Lastly, let’s look at 95th Avenue. Another city promise broken for over a decade. This arterial opens up land for commercial development, especially on the west side of 95th Avenue between Camelback Road and Bethany Home Road. There will be new commercial properties locating along that arterial which, in turn, will generate more sales tax revenue for the city. It also puts to rest the alignment of 95th Avenue. It will now curve away from the Pendergast Estates neighborhood and will not connect to the neighborhood’s three interior streets of Missouri, Marshall and San Juan. For years as councilmember I advocated for just such a solution for this neighborhood. I am pleased to know the city has taken their concerns seriously and has devised an alignment to protect this neighborhood.

These reasons persuaded me that approval of the Settlement was the right thing to do: 1. fulfillment of the city’s long-standing contractual obligation; 2. avoidance of a possible $67 million dollar verdict; 3. mitigating pedestrian movement as a result of the installation of two new, massive parking lots; and 3. bringing closure and surety on the 95th Avenue alignment to the Pendergast Estates neighborhood.

What was city council’s decision? Mayor Weiers, Vice Mayor Hugh, Councilmembers Malnar and Tolmachoff voted in favor of the settlement. All councilmembers spoke before casting their votes and this majority of four recited variations of the reasons cited above. Councilmembers Turner, Aldama and Chavira voted against the settlement. They did not cite flaws in the settlement as their reason for disapproval. Why? Because even they know this settlement is acceptable. No, they used the theme of transparency and that the public was not given enough time to weigh in. It was, in all probability, a smoke screen so that they would have time to marshal their activist anti-settlement forces to march on down to council chambers.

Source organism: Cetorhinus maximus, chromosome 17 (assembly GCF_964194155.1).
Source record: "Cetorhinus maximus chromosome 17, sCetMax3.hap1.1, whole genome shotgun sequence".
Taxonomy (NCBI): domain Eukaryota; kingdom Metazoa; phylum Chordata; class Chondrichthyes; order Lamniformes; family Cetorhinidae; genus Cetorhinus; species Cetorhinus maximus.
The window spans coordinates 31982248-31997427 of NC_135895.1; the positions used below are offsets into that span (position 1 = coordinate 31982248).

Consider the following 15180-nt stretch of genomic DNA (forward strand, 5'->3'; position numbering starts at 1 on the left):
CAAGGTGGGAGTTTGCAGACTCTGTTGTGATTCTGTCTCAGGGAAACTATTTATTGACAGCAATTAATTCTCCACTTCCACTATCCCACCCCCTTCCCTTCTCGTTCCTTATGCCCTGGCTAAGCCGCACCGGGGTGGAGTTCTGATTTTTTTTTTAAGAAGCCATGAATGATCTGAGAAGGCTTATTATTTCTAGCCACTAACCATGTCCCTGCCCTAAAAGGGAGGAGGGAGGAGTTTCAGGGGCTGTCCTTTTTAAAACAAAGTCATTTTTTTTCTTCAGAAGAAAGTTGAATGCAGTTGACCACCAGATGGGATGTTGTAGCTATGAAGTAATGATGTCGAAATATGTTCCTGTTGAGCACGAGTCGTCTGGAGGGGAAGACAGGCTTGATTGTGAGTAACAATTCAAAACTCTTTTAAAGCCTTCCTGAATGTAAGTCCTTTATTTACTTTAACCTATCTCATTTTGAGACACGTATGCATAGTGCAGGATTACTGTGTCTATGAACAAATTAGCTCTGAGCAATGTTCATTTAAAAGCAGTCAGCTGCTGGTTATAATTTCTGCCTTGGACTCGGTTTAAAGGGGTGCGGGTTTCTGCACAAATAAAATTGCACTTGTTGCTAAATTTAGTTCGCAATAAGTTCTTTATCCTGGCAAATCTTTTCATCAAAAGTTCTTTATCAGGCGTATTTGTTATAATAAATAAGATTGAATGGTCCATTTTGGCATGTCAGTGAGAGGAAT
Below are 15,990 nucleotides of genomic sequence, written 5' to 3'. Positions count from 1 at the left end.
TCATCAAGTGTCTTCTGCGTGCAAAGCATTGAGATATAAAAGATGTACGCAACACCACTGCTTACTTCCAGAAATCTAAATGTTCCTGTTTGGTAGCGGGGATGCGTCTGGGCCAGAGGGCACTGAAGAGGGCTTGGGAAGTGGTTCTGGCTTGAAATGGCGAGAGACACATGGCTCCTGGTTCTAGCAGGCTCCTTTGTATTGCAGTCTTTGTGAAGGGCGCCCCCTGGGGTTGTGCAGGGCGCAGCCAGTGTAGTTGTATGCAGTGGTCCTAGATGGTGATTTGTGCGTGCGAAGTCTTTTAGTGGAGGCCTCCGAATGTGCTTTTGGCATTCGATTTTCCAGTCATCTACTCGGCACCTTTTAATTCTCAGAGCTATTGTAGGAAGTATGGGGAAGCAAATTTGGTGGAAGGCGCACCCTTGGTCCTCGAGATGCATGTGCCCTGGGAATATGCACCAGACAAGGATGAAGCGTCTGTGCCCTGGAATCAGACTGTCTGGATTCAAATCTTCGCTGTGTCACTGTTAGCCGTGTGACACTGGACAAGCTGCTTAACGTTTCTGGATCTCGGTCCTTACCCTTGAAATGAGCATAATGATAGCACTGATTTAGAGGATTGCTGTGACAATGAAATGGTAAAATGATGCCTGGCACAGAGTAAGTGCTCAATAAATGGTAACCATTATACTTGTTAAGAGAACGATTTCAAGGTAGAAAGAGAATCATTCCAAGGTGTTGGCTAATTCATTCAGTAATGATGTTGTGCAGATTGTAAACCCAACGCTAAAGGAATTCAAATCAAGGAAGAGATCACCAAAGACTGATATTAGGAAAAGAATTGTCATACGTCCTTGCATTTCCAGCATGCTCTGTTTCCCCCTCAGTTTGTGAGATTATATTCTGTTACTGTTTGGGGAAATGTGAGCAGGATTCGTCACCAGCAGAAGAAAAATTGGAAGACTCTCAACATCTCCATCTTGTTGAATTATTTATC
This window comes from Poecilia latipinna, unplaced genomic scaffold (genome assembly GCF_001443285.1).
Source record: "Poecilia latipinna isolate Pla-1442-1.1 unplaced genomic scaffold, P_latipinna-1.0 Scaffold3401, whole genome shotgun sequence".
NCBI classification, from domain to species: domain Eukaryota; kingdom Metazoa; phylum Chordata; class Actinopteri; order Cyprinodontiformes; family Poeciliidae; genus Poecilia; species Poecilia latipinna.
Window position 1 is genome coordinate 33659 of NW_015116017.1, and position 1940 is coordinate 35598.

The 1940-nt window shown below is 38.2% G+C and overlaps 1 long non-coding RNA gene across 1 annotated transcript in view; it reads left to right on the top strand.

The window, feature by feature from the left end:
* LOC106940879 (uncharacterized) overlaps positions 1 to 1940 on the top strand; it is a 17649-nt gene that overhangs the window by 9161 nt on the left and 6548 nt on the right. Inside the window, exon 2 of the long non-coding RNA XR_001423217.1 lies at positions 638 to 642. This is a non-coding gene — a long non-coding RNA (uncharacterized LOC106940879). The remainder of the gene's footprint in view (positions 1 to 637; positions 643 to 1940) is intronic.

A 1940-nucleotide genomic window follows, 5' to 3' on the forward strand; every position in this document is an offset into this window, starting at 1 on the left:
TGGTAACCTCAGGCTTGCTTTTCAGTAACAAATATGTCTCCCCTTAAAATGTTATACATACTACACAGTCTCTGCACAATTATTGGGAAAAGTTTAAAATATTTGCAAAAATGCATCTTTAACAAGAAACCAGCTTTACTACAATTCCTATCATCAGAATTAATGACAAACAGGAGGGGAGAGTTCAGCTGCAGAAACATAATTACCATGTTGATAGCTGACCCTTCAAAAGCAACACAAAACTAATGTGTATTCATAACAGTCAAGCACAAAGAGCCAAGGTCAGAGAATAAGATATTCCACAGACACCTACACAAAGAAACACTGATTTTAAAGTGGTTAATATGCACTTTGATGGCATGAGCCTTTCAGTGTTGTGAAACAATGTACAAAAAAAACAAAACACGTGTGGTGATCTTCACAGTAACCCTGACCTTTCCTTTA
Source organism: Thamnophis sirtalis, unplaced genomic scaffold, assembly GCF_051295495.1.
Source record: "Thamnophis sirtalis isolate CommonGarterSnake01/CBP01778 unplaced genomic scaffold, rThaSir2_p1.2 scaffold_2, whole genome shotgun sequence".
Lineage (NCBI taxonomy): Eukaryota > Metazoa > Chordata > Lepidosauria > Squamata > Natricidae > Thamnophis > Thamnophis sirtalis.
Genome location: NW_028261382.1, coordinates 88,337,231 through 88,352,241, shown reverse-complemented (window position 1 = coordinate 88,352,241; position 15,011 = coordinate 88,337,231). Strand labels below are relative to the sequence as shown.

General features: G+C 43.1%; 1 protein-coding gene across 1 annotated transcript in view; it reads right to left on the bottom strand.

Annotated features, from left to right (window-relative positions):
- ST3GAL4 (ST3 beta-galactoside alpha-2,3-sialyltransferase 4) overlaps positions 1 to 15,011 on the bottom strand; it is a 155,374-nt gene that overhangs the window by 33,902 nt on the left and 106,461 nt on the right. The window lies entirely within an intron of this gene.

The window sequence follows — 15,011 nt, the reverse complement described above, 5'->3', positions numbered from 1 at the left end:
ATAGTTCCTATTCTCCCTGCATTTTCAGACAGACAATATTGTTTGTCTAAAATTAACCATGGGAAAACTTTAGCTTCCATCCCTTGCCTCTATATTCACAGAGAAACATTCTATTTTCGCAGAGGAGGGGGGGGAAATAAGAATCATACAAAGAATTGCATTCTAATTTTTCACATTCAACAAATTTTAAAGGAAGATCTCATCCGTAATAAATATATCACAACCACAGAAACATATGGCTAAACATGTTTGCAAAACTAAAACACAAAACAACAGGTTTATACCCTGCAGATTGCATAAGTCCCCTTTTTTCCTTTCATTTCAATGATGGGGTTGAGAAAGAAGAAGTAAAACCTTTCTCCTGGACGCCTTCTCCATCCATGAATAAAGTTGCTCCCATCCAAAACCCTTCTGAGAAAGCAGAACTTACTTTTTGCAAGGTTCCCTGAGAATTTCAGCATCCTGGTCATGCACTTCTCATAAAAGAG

While these three councilmembers  professed that they wanted to strengthen their relationships with the Arizona Sports & Tourism Authority and the Cardinals, it had been circulated that Aldama and Turner refused to meet with AZSTA and Cardinal representatives. Instead they gave both organizations the back of their hands. Surprisingly, disgraced and recalled former Councilmember Gary Sherwood showed up to berate this council for lacking transparency while asking for more time for council’s consideration. It seems that he did not consider two months of negotiation to be enough. Rampant conjecture is that three of them (Turner, Aldama and Sherwood) are using issues such as this to raise their level of visibility in order to position themselves for a run for mayor four years from now.

I do see a light at the end of the proverbial tunnel. It’s time to bury the past. The city manager and a majority of the council are to be congratulated for having made decisions that are designed to position Glendale forward and to clean up Glendale’s sports deals with its decade-old refusals to live up to its commitments. Make no mistake, former City Manager Ed Beasley and former Mayor Scruggs were very much aware of these obligations and refused to make good on them. Minority councilmembers such as me and Councilmember Lieberman were simply not privy to their inaction.

With the announcement of the Coyotes entrance into negotiations for an arena in the east valley I think it is time to do another blog on what this might mean. Look for my next blog which will be devoted to this topic.

© Joyce Clark, 2016